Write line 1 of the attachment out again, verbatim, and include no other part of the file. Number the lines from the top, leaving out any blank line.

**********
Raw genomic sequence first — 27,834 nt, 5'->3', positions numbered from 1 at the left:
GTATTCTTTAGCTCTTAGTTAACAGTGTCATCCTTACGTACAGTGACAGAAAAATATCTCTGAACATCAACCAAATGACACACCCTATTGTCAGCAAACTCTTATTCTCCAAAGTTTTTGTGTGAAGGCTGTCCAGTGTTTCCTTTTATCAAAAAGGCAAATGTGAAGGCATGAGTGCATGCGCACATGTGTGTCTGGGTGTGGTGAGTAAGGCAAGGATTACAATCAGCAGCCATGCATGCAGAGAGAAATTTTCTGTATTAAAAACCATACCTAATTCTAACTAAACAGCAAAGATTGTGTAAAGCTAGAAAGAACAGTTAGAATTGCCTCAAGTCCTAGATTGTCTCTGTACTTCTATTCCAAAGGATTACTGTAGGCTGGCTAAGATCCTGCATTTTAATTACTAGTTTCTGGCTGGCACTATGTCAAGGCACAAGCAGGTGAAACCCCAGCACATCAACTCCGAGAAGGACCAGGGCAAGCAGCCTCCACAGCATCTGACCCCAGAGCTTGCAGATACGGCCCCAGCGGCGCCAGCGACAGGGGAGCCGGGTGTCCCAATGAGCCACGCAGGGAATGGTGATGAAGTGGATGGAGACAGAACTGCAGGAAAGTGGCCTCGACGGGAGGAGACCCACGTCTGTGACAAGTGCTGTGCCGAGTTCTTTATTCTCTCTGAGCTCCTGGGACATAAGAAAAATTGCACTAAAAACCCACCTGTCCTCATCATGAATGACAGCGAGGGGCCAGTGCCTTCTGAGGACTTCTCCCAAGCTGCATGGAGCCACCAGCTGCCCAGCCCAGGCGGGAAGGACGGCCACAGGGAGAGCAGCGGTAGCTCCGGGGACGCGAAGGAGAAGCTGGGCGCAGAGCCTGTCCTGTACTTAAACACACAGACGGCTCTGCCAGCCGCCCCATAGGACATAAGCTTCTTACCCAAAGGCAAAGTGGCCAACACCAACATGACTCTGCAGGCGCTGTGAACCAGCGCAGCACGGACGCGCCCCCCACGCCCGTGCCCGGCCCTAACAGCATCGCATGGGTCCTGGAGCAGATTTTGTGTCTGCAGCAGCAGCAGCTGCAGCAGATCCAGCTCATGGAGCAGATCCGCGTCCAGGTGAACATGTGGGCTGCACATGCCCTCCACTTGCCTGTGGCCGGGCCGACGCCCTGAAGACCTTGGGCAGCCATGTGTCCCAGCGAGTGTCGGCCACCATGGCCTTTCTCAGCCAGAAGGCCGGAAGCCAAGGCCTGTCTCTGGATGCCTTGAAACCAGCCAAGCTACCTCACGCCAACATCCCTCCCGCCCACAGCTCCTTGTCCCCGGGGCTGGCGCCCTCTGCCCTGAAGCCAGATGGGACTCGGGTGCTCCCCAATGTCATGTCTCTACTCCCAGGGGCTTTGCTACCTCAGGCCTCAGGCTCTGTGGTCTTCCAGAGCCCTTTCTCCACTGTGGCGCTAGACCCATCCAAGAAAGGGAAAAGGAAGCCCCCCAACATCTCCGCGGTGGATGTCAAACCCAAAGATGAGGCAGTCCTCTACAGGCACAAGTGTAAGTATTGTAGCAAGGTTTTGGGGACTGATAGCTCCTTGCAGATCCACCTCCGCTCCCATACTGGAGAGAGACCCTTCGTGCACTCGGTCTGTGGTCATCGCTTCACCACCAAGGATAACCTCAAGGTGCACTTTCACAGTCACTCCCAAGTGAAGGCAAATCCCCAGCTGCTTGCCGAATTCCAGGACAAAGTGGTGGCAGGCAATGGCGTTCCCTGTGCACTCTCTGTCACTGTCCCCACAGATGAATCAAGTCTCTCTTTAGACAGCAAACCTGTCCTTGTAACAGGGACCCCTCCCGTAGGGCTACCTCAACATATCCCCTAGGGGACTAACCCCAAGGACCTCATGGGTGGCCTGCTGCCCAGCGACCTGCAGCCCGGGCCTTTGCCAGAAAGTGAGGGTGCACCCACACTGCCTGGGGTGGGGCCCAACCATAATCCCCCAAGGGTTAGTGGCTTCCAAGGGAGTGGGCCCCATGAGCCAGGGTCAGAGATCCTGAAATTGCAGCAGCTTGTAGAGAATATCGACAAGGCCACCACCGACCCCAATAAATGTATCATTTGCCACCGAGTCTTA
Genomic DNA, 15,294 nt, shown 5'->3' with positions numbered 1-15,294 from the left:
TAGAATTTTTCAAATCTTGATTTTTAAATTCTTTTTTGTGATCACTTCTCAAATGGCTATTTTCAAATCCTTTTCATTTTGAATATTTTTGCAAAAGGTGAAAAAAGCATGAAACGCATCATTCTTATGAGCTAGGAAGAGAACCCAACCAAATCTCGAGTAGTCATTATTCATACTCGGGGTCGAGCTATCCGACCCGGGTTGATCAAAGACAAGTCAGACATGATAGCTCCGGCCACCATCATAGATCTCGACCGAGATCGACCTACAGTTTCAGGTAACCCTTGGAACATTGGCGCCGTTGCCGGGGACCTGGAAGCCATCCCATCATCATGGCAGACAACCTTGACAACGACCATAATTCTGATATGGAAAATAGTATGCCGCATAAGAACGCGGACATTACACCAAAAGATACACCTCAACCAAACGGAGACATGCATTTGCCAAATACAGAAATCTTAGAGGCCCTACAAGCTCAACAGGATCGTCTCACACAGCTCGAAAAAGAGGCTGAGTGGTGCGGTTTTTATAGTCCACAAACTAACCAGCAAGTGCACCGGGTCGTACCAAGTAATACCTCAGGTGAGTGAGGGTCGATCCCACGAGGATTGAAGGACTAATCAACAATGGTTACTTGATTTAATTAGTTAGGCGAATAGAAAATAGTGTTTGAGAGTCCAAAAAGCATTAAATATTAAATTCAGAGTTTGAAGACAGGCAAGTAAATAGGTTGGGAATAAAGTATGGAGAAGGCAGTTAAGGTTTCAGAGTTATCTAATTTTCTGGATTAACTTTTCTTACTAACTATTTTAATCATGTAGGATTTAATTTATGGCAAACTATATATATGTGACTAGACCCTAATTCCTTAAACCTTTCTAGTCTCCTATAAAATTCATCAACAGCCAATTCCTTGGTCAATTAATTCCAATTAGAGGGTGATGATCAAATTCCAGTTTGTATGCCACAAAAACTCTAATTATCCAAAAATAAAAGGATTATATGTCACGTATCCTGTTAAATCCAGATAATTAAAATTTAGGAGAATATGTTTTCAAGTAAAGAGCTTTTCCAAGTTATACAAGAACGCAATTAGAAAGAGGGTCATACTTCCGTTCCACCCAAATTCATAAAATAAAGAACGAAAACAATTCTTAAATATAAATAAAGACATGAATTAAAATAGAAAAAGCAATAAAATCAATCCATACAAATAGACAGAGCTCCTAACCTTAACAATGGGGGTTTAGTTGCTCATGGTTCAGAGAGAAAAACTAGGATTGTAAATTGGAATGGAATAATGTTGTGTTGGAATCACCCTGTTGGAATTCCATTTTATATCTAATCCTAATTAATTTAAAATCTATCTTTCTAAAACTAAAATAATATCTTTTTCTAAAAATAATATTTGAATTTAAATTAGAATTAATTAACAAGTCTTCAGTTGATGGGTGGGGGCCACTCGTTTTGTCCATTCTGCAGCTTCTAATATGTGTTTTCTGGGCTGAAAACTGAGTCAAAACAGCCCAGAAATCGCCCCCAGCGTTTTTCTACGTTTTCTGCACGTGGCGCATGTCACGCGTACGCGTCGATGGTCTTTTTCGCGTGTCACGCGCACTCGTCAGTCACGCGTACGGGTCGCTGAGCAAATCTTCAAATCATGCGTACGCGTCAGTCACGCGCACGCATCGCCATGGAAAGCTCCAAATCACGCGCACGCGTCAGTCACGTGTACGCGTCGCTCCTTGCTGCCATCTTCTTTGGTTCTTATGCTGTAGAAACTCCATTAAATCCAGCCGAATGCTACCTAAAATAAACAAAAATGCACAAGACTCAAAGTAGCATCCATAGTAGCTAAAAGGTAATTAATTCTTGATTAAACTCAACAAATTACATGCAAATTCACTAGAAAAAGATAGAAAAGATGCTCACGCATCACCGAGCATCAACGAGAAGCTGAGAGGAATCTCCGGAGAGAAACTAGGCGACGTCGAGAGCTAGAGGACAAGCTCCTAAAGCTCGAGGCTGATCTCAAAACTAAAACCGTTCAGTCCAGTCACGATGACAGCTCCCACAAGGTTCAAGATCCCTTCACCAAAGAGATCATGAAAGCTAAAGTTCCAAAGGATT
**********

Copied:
Raw genomic sequence first — 27,834 nt, 5'->3', positions numbered from 1 at the left: